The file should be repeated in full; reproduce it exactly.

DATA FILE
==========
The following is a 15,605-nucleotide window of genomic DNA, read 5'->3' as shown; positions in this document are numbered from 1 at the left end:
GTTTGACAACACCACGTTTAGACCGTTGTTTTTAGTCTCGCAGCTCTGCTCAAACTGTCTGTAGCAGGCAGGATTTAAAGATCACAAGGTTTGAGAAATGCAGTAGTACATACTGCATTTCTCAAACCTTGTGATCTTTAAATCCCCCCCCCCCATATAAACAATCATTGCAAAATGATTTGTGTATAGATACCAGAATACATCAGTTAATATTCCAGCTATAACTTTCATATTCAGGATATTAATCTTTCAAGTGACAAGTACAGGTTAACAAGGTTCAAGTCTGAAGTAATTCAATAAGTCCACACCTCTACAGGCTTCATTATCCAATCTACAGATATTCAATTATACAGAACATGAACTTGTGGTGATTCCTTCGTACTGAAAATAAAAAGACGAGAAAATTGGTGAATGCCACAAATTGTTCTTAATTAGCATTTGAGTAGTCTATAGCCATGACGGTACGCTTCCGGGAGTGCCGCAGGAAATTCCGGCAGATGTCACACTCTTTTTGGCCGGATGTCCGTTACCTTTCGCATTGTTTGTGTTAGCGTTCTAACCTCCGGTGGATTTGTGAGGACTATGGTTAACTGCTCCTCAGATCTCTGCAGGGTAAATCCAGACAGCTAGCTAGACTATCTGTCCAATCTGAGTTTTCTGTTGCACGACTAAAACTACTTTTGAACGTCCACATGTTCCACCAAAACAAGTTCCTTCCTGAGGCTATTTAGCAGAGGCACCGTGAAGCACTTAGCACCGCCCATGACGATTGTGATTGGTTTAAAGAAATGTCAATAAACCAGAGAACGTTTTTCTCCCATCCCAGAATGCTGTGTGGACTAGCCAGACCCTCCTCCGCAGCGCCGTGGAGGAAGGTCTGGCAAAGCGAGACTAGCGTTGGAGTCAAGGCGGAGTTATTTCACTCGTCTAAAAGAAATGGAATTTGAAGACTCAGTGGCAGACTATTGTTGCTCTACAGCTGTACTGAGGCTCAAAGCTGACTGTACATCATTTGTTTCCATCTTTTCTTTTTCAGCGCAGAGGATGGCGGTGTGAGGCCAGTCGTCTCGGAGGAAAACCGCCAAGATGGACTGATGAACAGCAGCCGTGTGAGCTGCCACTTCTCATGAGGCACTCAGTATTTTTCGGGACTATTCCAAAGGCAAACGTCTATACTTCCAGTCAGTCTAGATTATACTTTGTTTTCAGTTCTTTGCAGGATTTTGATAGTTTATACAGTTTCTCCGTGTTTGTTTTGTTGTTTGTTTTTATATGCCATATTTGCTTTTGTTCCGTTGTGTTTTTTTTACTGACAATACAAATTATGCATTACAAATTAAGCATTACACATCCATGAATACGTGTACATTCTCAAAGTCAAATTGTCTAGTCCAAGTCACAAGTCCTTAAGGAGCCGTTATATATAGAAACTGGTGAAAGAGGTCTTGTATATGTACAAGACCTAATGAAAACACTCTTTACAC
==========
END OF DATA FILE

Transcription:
The following is a 15,605-nucleotide window of genomic DNA, read 5'->3' as shown; positions in this document are numbered from 1 at the left end:
GTTTGACAACACCACGTTTAGACCGTTGTTTTTAGTCTCGCAGCTCTGCTCAAACTGTCTGTAGCAGGCAGGATTTAAAGATCACAAGGTTTGAGAAATGCAGTAGTACATACTGCATTTCTCAAACCTTGTGATCTTTAAATCCCCCCCCCCCATATAAACAATCATTGCAAAATGATTTGTGTATAGATACCAGAATACATCAGTTAATATTCCAGCTATAACTTTCATATTCAGGATATTAATCTTTCAAGTGACAAGTACAGGTTAACAAGGTTCAAGTCTGAAGTAATTCAATAAGTCCACACCTCTACAGGCTTCATTATCCAATCTACAGATATTCAATTATACAGAACATGAACTTGTGGTGATTCCTTCGTACTGAAAATAAAAAGACGAGAAAATTGGTGAATGCCACAAATTGTTCTTAATTAGCATTTGAGTAGTCTATAGCCATGACGGTACGCTTCCGGGAGTGCCGCAGGAAATTCCGGCAGATGTCACACTCTTTTTGGCCGGATGTCCGTTACCTTTCGCATTGTTTGTGTTAGCGTTCTAACCTCCGGTGGATTTGTGAGGACTATGGTTAACTGCTCCTCAGATCTCTGCAGGGTAAATCCAGACAGCTAGCTAGACTATCTGTCCAATCTGAGTTTTCTGTTGCACGACTAAAACTACTTTTGAACGTCCACATGTTCCACCAAAACAAGTTCCTTCCTGAGGCTATTTAGCAGAGGCACCGTGAAGCACTTAGCACCGCCCATGACGATTGTGATTGGTTTAAAGAAATGTCAATAAACCAGAGAACGTTTTTCTCCCATCCCAGAATGCTGTGTGGACTAGCCAGACCCTCCTCCGCAGCGCCGTGGAGGAAGGTCTGGCAAAGCGAGACTAGCGTTGGAGTCAAGGCGGAGTTATTTCACTCGTCTAAAAGAAATGGAATTTGAAGACTCAGTGGCAGACTATTGTTGCTCTACAGCTGTACTGAGGCTCAAAGCTGACTGTACATCATTTGTTTCCATCTTTTCTTTTTCAGCGCAGAGGATGGCGGTGTGAGGCCAGTCGTCTCGGAGGAAAACCGCCAAGATGGACTGATGAACAGCAGCCGTGTGAGCTGCCACTTCTCATGAGGCACTCAGTATTTTTCGGGACTATTCCAAAGGCAAACGTCTATACTTCCAGTCAGTCTAGATTATACTTTGTTTTCAGTTCTTTGCAGGATTTTGATAGTTTATACAGTTTCTCCGTGTTTGTTTTGTTGTTTGTTTTTATATGCCATATTTGCTTTTGTTCCGTTGTGTTTTTTTTACTGACAATACAAATTATGCATTACAAATTAAGCATTACACATCCATGAATACGTGTACATTCTCAAAGTCAAATTGTCTAGTCCAAGTCACAAGTCCTTAAGGAGCCGTTATATATAGAAACTGGTGAAAGAGGTCTTGTATATGTACAAGACCTAATGAAAACACTCTTTACAC